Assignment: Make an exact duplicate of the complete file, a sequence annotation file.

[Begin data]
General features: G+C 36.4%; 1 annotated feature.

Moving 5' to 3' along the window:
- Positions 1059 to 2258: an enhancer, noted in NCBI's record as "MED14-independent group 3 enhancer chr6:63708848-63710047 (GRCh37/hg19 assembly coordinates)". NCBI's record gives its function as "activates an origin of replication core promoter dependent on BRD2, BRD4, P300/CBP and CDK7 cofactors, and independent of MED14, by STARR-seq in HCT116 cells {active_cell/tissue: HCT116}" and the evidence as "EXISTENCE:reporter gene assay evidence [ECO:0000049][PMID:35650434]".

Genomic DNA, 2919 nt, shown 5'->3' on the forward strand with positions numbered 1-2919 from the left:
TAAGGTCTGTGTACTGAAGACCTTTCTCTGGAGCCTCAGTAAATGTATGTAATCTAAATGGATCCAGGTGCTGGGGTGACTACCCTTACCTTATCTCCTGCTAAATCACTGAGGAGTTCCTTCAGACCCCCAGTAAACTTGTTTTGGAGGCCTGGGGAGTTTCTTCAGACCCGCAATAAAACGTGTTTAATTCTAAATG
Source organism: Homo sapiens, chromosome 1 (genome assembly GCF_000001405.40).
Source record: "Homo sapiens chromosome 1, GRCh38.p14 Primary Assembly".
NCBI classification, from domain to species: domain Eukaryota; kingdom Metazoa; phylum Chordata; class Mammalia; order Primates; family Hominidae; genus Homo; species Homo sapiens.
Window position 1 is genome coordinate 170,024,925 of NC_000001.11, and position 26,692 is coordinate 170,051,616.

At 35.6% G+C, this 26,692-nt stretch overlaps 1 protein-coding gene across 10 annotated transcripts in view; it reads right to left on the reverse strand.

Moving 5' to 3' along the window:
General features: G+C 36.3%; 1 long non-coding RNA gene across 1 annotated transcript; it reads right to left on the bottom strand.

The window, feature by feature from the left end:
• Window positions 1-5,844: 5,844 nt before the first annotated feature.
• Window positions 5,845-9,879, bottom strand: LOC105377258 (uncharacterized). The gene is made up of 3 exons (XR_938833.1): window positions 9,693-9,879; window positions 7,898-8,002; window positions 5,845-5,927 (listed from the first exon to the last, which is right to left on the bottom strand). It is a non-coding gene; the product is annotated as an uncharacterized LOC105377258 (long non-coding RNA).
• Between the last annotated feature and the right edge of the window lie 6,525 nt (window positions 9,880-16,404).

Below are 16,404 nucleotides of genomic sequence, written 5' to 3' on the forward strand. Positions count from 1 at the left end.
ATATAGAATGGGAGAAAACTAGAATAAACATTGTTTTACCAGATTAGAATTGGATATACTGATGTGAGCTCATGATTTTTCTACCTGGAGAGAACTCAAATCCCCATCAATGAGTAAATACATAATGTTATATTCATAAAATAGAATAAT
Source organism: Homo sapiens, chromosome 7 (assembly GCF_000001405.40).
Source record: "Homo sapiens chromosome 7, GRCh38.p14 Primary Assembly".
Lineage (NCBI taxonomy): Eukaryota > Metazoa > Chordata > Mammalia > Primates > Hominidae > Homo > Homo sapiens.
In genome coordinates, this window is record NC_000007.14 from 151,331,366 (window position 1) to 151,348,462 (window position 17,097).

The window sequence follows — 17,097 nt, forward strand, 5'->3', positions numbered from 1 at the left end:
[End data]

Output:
General features: G+C 36.4%; 1 annotated feature.

Moving 5' to 3' along the window:
- Positions 1059 to 2258: an enhancer, noted in NCBI's record as "MED14-independent group 3 enhancer chr6:63708848-63710047 (GRCh37/hg19 assembly coordinates)". NCBI's record gives its function as "activates an origin of replication core promoter dependent on BRD2, BRD4, P300/CBP and CDK7 cofactors, and independent of MED14, by STARR-seq in HCT116 cells {active_cell/tissue: HCT116}" and the evidence as "EXISTENCE:reporter gene assay evidence [ECO:0000049][PMID:35650434]".

Genomic DNA, 2919 nt, shown 5'->3' on the forward strand with positions numbered 1-2919 from the left:
TAAGGTCTGTGTACTGAAGACCTTTCTCTGGAGCCTCAGTAAATGTATGTAATCTAAATGGATCCAGGTGCTGGGGTGACTACCCTTACCTTATCTCCTGCTAAATCACTGAGGAGTTCCTTCAGACCCCCAGTAAACTTGTTTTGGAGGCCTGGGGAGTTTCTTCAGACCCGCAATAAAACGTGTTTAATTCTAAATG
Source organism: Homo sapiens, chromosome 1 (genome assembly GCF_000001405.40).
Source record: "Homo sapiens chromosome 1, GRCh38.p14 Primary Assembly".
NCBI classification, from domain to species: domain Eukaryota; kingdom Metazoa; phylum Chordata; class Mammalia; order Primates; family Hominidae; genus Homo; species Homo sapiens.
Window position 1 is genome coordinate 170,024,925 of NC_000001.11, and position 26,692 is coordinate 170,051,616.

At 35.6% G+C, this 26,692-nt stretch overlaps 1 protein-coding gene across 10 annotated transcripts in view; it reads right to left on the reverse strand.

Moving 5' to 3' along the window:
General features: G+C 36.3%; 1 long non-coding RNA gene across 1 annotated transcript; it reads right to left on the bottom strand.

The window, feature by feature from the left end:
• Window positions 1-5,844: 5,844 nt before the first annotated feature.
• Window positions 5,845-9,879, bottom strand: LOC105377258 (uncharacterized). The gene is made up of 3 exons (XR_938833.1): window positions 9,693-9,879; window positions 7,898-8,002; window positions 5,845-5,927 (listed from the first exon to the last, which is right to left on the bottom strand). It is a non-coding gene; the product is annotated as an uncharacterized LOC105377258 (long non-coding RNA).
• Between the last annotated feature and the right edge of the window lie 6,525 nt (window positions 9,880-16,404).

Below are 16,404 nucleotides of genomic sequence, written 5' to 3' on the forward strand. Positions count from 1 at the left end.
ATATAGAATGGGAGAAAACTAGAATAAACATTGTTTTACCAGATTAGAATTGGATATACTGATGTGAGCTCATGATTTTTCTACCTGGAGAGAACTCAAATCCCCATCAATGAGTAAATACATAATGTTATATTCATAAAATAGAATAAT
Source organism: Homo sapiens, chromosome 7 (assembly GCF_000001405.40).
Source record: "Homo sapiens chromosome 7, GRCh38.p14 Primary Assembly".
Lineage (NCBI taxonomy): Eukaryota > Metazoa > Chordata > Mammalia > Primates > Hominidae > Homo > Homo sapiens.
In genome coordinates, this window is record NC_000007.14 from 151,331,366 (window position 1) to 151,348,462 (window position 17,097).

The window sequence follows — 17,097 nt, forward strand, 5'->3', positions numbered from 1 at the left end: